Except they don’t know that my dad broke his back when he was nine, then grew up to be a fighter pilot; broke both his knees backward at 38 and learned to ski five years later; broke his back again at 50 and walked uphill to the snowy road. They don’t know that my brother fought spinal meningitis by spending his work days lying flat on the company conference table.

They don’t know that my orthopedic surgeon told a teenaged me that I’d probably walk pretty well but insisted I’d never run, and that my ophthalmologist told me my eyes weren’t correctable to 20/20, and that these magickal pronouncements somehow failed to prevent carrying rucksacks, running a hundred or so 10K races, and shooting Expert with the army’s rifle.

Sampling the forbidden fruit is how we remind ourselves we’re human. In my family, free will is strangely more important than actual results — it’s less important what we accomplish than that we chose it.

I don’t run 10Ks anymore — even I’m not that hardheaded — but I scramble around out front with our puppy. I don’t go to fireworks displays on purpose, but I shoot once in a while at a range where hearing protection is encouraged. It’s my life, and I’ll be damned if I’ll let the likes of me (of all people!) stop me from living it.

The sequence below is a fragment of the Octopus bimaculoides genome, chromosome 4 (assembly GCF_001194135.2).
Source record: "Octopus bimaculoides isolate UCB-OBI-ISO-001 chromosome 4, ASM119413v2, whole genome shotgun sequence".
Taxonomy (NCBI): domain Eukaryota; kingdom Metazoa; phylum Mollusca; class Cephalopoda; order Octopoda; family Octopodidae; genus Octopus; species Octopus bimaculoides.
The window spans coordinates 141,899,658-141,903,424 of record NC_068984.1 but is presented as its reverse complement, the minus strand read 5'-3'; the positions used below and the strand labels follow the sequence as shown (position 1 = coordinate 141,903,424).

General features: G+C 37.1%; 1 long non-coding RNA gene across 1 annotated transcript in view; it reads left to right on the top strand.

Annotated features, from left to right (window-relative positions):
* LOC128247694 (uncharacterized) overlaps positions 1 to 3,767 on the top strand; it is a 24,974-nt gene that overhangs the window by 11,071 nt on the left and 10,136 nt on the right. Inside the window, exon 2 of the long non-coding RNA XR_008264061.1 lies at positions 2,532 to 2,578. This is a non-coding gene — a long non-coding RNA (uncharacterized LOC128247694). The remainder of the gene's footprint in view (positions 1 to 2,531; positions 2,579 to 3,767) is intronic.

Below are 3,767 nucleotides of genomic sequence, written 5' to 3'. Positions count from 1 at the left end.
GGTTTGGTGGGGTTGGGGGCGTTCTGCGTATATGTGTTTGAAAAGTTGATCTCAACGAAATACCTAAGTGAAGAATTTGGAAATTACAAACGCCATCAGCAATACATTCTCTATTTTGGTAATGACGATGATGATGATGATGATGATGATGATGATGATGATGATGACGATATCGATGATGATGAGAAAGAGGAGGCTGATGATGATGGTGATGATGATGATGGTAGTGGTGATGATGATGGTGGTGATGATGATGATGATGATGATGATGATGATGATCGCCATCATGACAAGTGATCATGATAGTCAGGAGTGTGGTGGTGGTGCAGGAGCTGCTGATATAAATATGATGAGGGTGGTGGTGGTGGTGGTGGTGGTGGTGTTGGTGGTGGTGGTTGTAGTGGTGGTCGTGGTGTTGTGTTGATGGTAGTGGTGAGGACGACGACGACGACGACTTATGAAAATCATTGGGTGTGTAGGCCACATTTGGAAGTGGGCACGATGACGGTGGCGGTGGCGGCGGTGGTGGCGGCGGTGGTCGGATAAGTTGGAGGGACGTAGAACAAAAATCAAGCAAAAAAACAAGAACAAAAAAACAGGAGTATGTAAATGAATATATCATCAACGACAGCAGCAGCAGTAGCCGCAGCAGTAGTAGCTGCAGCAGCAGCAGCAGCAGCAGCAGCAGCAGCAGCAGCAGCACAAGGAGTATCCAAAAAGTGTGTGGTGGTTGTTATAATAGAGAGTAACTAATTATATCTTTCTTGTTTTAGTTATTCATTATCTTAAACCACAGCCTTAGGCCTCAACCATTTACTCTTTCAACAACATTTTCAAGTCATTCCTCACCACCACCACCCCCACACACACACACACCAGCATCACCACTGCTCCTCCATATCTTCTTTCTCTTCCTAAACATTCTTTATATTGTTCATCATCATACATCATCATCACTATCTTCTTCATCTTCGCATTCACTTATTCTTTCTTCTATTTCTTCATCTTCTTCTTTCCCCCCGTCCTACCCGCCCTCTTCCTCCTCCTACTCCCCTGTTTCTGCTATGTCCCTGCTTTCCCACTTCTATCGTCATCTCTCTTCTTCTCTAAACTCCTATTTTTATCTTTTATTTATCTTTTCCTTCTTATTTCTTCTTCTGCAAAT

Yesterday we went to pick up a truckload of wood. It’s how we heat our little home (note to environmentalists: please shut up, as the stove is frankly more energy-efficient than that bicycle you’re so proud of). At the woodlot, I made concessions to reality by picking up very few pieces.

Only the big ones. Bending over to pick up a dropped screwdriver can put me on painkillers for a week, but I can still pick up an engine block if I’m careful. In fact, I can do that several times. For me, that math works out to picking up a few of the things that are (hah!) still too heavy for our teenager.

Because I can. Because the “middle” of age shouldn’t be the “end” of sweet, juicy life. Because a pretty woman is watching.

And because I’m not dead yet.


  1. Tony needs to read this!

  2. Well… You have at least one reader who knowa what you’re writing about…

  3. Aye.

    Not. Dead. Yet.

  4. At 72 you have spoken and written my mantra. Thank you Jack.

  5. Great piece and a good looking blog. I’m glad I saved this link until I had time to sit down and read this through. Thanks for sharing it!

  6. Bernie Mortensen. says

    Jack, I enjoyed reading some of your writing here.
    Thanks. I will read more.